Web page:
Many people say stress is their strongest smoking trigger. Many people who smoke feel that smoking cigarettes helps with stress. Our bodies become used to the nicotine in cigarettes and feel on edge without it. When you stop smoking, you might feel nicotine withdrawal, which could feel like anxiety, depression, restlessness, headaches or hunger. If you have nicotine withdrawal, smoking can be relaxing because it will help take away these feelings. Cigarettes can help with the stress of these feelings, but they may not help with the other kinds of stress that we face in our daily lives.
Smoking can also help lower stress because it is a chance to take a break or a "time out" when you are in a stressful situation. Having time alone to take a break and relax is important. When you quit or reduce smoking, you still need to take breaks. Instead of smoking, do something else you enjoy. Take a walk, listen to music, read, or have a tea.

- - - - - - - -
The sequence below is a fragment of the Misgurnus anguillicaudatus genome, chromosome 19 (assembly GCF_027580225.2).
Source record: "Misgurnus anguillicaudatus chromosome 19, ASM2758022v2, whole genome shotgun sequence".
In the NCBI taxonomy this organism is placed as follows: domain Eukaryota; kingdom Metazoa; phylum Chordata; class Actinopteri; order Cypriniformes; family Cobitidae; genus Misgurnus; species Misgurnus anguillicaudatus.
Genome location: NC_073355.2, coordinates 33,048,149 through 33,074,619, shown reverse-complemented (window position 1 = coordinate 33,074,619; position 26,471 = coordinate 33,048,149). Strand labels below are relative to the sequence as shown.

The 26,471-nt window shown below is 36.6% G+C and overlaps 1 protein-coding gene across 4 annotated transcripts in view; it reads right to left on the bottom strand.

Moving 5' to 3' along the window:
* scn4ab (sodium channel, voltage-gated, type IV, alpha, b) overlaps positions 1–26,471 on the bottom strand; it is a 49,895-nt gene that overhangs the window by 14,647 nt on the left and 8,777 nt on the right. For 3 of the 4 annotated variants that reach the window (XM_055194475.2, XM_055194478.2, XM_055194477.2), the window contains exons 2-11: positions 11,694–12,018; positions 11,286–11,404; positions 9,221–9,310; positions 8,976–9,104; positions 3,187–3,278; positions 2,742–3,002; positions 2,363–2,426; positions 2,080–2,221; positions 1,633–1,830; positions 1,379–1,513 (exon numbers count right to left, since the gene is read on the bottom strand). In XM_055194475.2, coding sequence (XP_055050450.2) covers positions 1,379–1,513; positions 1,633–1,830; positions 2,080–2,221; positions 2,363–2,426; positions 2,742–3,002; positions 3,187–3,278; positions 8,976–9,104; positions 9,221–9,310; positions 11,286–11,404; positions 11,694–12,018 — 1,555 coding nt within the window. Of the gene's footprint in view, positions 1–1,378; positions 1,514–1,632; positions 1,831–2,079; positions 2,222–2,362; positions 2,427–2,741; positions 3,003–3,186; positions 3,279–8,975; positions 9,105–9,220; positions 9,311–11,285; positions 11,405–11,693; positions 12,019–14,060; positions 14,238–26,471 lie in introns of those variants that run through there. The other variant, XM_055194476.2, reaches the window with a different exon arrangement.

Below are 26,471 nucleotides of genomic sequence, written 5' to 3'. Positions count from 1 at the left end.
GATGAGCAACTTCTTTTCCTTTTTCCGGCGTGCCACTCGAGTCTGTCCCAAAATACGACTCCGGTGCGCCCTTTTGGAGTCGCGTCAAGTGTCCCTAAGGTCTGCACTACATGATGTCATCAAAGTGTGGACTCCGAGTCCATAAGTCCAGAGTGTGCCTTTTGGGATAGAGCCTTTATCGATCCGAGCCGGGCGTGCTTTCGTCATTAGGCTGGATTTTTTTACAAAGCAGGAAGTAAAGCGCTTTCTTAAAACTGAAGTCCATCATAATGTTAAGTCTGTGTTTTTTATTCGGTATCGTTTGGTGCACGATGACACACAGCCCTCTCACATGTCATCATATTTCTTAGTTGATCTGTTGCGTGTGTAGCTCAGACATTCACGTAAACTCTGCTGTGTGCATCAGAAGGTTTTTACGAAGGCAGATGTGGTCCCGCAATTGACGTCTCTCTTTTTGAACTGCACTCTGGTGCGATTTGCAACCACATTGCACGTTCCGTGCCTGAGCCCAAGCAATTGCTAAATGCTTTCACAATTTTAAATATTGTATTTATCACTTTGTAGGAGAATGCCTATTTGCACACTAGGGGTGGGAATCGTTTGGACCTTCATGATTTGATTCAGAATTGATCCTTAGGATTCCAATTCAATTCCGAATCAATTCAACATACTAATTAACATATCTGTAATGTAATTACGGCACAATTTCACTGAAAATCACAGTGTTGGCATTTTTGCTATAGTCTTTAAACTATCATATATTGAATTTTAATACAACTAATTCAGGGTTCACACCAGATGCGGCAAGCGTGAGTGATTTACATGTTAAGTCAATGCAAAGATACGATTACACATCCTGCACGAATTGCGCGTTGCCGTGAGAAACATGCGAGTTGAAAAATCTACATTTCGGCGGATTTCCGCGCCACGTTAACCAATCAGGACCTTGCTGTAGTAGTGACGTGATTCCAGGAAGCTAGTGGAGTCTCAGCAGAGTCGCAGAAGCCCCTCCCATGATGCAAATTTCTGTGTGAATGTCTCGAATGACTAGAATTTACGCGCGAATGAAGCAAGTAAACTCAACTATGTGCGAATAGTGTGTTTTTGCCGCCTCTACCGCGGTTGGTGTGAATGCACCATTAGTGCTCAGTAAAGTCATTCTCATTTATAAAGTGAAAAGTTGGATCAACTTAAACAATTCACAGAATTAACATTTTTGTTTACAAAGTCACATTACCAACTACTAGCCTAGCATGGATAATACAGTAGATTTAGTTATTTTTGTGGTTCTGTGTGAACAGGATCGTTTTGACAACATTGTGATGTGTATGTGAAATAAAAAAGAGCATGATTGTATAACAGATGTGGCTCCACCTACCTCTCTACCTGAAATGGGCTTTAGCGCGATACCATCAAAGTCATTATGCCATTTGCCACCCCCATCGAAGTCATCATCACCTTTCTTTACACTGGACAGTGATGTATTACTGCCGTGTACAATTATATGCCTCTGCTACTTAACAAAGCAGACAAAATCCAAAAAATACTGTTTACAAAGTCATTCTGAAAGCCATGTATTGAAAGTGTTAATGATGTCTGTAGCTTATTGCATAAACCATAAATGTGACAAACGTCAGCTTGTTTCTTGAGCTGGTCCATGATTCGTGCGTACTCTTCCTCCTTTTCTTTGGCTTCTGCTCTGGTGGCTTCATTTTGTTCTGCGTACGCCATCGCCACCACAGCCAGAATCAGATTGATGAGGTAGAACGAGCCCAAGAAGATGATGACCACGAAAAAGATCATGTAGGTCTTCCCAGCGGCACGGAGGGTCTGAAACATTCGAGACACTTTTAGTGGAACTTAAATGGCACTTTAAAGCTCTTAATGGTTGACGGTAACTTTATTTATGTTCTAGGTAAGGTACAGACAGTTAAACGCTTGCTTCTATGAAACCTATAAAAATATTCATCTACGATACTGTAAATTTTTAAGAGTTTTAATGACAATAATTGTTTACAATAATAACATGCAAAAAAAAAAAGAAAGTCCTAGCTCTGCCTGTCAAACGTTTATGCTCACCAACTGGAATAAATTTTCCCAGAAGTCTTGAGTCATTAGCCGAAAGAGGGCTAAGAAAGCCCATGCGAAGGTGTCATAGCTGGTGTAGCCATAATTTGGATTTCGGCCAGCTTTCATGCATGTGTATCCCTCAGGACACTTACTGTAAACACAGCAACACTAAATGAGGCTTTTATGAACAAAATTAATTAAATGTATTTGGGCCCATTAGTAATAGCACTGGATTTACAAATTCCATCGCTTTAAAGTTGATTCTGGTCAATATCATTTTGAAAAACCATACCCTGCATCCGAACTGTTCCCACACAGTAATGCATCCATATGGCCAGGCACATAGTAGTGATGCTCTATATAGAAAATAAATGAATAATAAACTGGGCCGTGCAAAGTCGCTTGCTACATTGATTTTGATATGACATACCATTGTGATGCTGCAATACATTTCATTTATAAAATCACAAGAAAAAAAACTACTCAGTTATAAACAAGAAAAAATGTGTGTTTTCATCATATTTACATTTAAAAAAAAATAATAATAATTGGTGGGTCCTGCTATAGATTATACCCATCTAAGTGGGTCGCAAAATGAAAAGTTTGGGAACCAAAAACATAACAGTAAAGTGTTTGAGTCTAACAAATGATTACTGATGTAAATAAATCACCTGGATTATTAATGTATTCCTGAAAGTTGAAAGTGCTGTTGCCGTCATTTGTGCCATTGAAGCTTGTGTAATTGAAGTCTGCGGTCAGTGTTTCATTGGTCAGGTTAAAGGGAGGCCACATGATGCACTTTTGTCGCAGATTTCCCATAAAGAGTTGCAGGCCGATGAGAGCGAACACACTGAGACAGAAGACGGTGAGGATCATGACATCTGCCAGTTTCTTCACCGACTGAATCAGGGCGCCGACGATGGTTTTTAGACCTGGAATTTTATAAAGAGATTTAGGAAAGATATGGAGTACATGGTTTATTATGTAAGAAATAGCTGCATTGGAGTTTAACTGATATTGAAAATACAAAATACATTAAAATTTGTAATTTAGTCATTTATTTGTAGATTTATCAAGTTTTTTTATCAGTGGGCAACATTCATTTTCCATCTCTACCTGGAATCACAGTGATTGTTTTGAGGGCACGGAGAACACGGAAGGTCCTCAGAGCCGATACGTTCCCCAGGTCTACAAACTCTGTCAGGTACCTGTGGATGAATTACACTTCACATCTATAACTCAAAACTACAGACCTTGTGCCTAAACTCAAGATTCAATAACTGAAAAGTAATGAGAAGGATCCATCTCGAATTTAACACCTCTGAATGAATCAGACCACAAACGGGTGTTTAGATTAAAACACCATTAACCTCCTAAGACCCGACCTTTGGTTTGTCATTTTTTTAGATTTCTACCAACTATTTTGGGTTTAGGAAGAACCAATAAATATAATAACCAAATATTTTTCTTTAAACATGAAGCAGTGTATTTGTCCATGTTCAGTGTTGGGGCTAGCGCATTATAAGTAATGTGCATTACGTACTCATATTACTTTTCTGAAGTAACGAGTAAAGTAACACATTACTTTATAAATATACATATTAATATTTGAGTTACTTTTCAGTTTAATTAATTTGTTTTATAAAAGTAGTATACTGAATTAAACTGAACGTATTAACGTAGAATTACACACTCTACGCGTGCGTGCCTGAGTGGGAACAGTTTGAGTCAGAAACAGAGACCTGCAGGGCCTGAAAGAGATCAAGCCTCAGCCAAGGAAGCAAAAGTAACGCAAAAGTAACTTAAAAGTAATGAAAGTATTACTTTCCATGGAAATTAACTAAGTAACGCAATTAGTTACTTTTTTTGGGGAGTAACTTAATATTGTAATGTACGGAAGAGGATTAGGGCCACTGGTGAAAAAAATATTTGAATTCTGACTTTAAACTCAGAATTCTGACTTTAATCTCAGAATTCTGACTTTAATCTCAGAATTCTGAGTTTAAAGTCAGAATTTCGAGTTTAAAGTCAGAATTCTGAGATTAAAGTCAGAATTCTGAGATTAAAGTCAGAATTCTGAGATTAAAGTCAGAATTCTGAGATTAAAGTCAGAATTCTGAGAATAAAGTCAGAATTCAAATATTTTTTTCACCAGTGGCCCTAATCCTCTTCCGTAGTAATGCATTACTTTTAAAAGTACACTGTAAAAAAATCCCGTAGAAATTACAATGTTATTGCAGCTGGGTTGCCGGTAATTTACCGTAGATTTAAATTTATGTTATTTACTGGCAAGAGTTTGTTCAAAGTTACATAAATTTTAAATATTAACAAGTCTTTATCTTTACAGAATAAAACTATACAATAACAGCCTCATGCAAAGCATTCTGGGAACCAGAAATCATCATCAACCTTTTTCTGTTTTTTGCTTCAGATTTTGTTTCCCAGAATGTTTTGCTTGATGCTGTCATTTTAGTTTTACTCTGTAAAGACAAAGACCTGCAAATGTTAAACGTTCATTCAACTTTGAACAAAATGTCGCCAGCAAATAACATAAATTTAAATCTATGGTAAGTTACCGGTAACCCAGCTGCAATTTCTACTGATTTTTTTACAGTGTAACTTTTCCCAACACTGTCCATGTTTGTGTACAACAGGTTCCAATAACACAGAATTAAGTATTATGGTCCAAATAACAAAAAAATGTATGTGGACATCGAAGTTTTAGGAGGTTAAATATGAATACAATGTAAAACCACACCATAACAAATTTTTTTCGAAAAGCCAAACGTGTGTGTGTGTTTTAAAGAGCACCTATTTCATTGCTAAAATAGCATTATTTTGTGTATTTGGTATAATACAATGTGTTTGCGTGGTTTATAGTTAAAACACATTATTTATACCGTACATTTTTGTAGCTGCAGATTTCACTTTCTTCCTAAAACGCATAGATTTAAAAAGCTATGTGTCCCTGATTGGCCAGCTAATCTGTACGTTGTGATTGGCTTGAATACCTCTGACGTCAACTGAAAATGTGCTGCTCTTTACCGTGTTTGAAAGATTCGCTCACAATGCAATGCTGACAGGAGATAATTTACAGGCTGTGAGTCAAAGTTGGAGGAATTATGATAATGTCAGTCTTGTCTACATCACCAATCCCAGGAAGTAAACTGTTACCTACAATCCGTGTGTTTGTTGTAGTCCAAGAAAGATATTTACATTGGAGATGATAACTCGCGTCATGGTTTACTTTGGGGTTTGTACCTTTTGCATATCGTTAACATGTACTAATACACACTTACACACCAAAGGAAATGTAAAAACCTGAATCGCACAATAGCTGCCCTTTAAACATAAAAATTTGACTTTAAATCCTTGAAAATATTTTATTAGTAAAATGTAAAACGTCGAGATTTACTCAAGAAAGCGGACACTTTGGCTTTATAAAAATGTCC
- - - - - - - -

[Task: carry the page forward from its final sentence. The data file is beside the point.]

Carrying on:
For those who are experiencing big life changes, such as pregnancy or becoming a new parent, these changes can create new worries and stresses about things like money, getting enough sleep, changes in your body, childcare, lifestyle changes, needing time off work … and more. It is an important time to find healthy ways to let go of your stress. Many busy parents also feel that smoke breaks give them time alone. When they quit or reduce smoking, they do not have this time to themselves; especially new moms who spend most of their days alone with baby.
You may also find that smoking give you a short period of relief from the stress. Here are some ways to reduce stress and help you feel relieved for longer:
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